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Dave Hepp | Jan 27, 2017

Oura for Endurance Athletes – A Q&A with CSO Hannu Kinnunen

The Oura Ring is a tool for ensuring optimal health and wellness. So it’s no surprise that we get a lot of endurance athletes who are eager to use the ring to help maintain the balance between their training and recovery. How can Oura help this growing group of ring users? We’ve asked Hannu Kinnunen, Oura’s Chief Science Officer, to answer a few common questions submitted by athletes, so they can better understand the ring’s benefits for endurance training.

The activity goals seem low for athletes

The Oura Activity target should be considered the lower limit for your combined physical activity and training when your Readiness score is 85% or higher. So only your training background and fitness level determine the intensity and volume in these cases.

However, if your Readiness score is 70% or lower, you should keep your workload low and avoid any high-intensity training.  These would be great days to pursue active recovery strategies such as a long walk or any other protocol which would speed up your recovery.

For days when your Readiness score is 70-85%, you should undertake moderate exercise which can include some short high-intensity sessions.

Which Oura data is most meaningful for an endurance athlete?

The Readiness Score is the most meaningful number to monitor as it is determined by several key factors which determine your recovery status, namely your previous night’s sleep, sleep debt, resting heart rate (RHR), and body temperature deviations.  This score will provide the athlete with the proper guidance in regard to daily training loads, and help the athlete to avoid high-intensity training sessions when their body is not adequately recovered and to ensure the athlete maximize training adaptations and reduce the incidence of injuries. Finally, the Oura Ring can help gauge how well your body is adapting to your training load by monitoring your lowest RHR.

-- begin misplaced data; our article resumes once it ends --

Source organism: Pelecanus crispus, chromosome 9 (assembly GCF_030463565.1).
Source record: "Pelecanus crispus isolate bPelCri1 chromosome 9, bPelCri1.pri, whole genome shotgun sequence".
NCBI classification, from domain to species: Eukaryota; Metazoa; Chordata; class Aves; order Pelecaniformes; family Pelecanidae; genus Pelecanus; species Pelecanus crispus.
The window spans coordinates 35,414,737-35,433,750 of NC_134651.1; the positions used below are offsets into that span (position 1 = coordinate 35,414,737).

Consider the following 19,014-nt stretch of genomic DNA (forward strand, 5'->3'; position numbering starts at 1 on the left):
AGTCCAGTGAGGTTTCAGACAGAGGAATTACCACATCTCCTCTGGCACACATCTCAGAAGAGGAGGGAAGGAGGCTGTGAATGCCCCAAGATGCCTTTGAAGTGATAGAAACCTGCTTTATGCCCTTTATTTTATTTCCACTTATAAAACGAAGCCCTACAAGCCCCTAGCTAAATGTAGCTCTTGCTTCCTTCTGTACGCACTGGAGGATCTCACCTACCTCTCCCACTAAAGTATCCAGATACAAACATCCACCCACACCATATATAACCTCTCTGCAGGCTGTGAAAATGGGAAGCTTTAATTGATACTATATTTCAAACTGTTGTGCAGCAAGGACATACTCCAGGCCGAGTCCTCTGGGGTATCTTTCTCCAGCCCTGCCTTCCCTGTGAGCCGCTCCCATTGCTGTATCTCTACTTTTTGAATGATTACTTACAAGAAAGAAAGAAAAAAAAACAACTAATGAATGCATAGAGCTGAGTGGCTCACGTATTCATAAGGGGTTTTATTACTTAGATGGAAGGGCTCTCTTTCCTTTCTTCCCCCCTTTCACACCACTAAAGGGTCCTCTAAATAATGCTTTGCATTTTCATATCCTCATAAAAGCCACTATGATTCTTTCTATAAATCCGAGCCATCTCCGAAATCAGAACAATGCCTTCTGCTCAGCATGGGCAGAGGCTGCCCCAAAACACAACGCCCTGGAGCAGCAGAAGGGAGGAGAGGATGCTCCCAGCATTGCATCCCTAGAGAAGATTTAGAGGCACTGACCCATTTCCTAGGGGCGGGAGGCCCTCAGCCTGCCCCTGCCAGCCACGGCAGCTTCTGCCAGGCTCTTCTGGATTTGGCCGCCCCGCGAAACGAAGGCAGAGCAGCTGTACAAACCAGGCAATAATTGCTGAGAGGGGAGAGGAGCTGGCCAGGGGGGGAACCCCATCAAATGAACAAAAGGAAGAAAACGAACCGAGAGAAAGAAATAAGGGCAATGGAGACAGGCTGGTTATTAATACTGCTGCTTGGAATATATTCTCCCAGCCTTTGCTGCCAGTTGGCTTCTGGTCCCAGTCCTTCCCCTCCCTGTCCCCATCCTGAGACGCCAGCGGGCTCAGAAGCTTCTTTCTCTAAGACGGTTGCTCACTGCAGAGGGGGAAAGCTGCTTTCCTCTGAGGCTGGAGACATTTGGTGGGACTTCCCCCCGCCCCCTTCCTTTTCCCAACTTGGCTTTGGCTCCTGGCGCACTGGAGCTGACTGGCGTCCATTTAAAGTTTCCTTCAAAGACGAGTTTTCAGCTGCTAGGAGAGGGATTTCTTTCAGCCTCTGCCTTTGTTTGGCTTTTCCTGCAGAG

How does my activity level figure into the equation?

Your body’s response provides a better indicator of your recovery status than your stimulus from training. For this reason, the two-week activity balance and prior day’s activity level play a small role in the calculation of your Readiness Score.  The other contributors to recovery mentioned above play a much bigger role in your preparedness to perform.

What is the role of body temperature?

Skin temperature rises during the night and eventually approaches the prevailing core body temperature level. The ring automatically picks the temperature peaks during the night, thus providing valuable data of how high your temperature has risen compared to previous nights. An increase in body temperature helps you consider reasons for the higher value.  A higher temperature coupled with an increase in RHR which cannot be explained by alcohol consumption or a strenuous late day training session is a good indication that you may be sick and should rest. An elevated temperature may also point to an upregulation of your immune system due to an infection.

An upcoming app release will include a 15 and 60-day temperature view.  This will help users view trends which indicate the onset of illness or infection.

The temperature graph will also provide a window into a women’s monthly biorhythm. Some recent scientific findings found that women experienced the most optimal training benefits when they adjusted their training according to their menstrual phase – increased training load during the first half of the cycle, and reduced intensity and volume during the second half.

Oura will continue to enhance the data and Activity goals required by athletes to ensure they are getting the most out of their training load and are recovering fully.

MORE ON HANNU

https://www.researchgate.net/profile/Hannu_Kinnunen

FURTHER READING ON THE SCIENCE

Wikström-Frisén, Lisbeth; doctoral dissertation

Oura and Calorie Burn

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